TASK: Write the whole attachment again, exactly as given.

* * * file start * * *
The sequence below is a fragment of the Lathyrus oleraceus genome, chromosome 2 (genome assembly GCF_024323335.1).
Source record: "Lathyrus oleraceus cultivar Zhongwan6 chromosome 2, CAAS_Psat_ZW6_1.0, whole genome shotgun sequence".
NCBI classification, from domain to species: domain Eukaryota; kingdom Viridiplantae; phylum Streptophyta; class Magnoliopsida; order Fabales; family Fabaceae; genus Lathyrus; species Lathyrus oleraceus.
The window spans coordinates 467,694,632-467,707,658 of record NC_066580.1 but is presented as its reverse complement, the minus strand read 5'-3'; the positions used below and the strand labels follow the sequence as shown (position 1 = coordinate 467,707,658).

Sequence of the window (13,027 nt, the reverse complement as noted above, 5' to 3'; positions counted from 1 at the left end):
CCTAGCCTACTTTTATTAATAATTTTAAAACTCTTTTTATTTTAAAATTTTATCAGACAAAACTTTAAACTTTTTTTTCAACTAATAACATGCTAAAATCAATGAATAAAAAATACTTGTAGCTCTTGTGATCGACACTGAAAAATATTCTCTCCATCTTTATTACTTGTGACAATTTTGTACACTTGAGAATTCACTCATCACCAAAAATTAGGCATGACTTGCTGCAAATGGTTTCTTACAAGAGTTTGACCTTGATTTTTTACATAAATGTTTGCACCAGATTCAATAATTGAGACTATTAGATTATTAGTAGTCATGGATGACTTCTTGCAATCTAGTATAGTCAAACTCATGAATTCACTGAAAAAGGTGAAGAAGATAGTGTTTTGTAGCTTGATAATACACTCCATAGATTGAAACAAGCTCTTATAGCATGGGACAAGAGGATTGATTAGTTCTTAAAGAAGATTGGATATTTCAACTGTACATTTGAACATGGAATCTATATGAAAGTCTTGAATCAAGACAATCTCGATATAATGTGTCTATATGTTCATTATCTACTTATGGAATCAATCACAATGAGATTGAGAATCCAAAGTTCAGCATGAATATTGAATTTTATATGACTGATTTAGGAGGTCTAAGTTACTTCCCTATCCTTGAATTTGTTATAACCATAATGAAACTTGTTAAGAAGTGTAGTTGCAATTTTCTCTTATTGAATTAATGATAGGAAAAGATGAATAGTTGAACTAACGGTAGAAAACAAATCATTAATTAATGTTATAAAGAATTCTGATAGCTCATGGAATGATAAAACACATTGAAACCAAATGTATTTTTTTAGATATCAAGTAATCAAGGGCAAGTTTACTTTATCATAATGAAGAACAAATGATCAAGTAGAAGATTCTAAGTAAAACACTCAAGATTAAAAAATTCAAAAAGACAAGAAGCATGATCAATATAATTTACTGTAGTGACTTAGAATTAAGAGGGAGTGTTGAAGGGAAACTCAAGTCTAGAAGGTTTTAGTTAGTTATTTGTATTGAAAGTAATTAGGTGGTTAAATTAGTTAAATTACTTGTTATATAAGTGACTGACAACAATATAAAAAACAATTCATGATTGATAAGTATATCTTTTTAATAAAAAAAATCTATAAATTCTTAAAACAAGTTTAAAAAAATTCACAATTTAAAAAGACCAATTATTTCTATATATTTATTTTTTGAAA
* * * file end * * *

The sequence below is a fragment of the Lathyrus oleraceus genome, chromosome 2 (genome assembly GCF_024323335.1).
Source record: "Lathyrus oleraceus cultivar Zhongwan6 chromosome 2, CAAS_Psat_ZW6_1.0, whole genome shotgun sequence".
NCBI classification, from domain to species: domain Eukaryota; kingdom Viridiplantae; phylum Streptophyta; class Magnoliopsida; order Fabales; family Fabaceae; genus Lathyrus; species Lathyrus oleraceus.
The window spans coordinates 467,694,632-467,707,658 of record NC_066580.1 but is presented as its reverse complement, the minus strand read 5'-3'; the positions used below and the strand labels follow the sequence as shown (position 1 = coordinate 467,707,658).

Sequence of the window (13,027 nt, the reverse complement as noted above, 5' to 3'; positions counted from 1 at the left end):
CCTAGCCTACTTTTATTAATAATTTTAAAACTCTTTTTATTTTAAAATTTTATCAGACAAAACTTTAAACTTTTTTTTCAACTAATAACATGCTAAAATCAATGAATAAAAAATACTTGTAGCTCTTGTGATCGACACTGAAAAATATTCTCTCCATCTTTATTACTTGTGACAATTTTGTACACTTGAGAATTCACTCATCACCAAAAATTAGGCATGACTTGCTGCAAATGGTTTCTTACAAGAGTTTGACCTTGATTTTTTACATAAATGTTTGCACCAGATTCAATAATTGAGACTATTAGATTATTAGTAGTCATGGATGACTTCTTGCAATCTAGTATAGTCAAACTCATGAATTCACTGAAAAAGGTGAAGAAGATAGTGTTTTGTAGCTTGATAATACACTCCATAGATTGAAACAAGCTCTTATAGCATGGGACAAGAGGATTGATTAGTTCTTAAAGAAGATTGGATATTTCAACTGTACATTTGAACATGGAATCTATATGAAAGTCTTGAATCAAGACAATCTCGATATAATGTGTCTATATGTTCATTATCTACTTATGGAATCAATCACAATGAGATTGAGAATCCAAAGTTCAGCATGAATATTGAATTTTATATGACTGATTTAGGAGGTCTAAGTTACTTCCCTATCCTTGAATTTGTTATAACCATAATGAAACTTGTTAAGAAGTGTAGTTGCAATTTTCTCTTATTGAATTAATGATAGGAAAAGATGAATAGTTGAACTAACGGTAGAAAACAAATCATTAATTAATGTTATAAAGAATTCTGATAGCTCATGGAATGATAAAACACATTGAAACCAAATGTATTTTTTTAGATATCAAGTAATCAAGGGCAAGTTTACTTTATCATAATGAAGAACAAATGATCAAGTAGAAGATTCTAAGTAAAACACTCAAGATTAAAAAATTCAAAAAGACAAGAAGCATGATCAATATAATTTACTGTAGTGACTTAGAATTAAGAGGGAGTGTTGAAGGGAAACTCAAGTCTAGAAGGTTTTAGTTAGTTATTTGTATTGAAAGTAATTAGGTGGTTAAATTAGTTAAATTACTTGTTATATAAGTGACTGACAACAATATAAAAAACAATTCATGATTGATAAGTATATCTTTTTAATAAAAAAAATCTATAAATTCTTAAAACAAGTTTAAAAAAATTCACAATTTAAAAAGACCAATTATTTCTATATATTTATTTTTTGAAA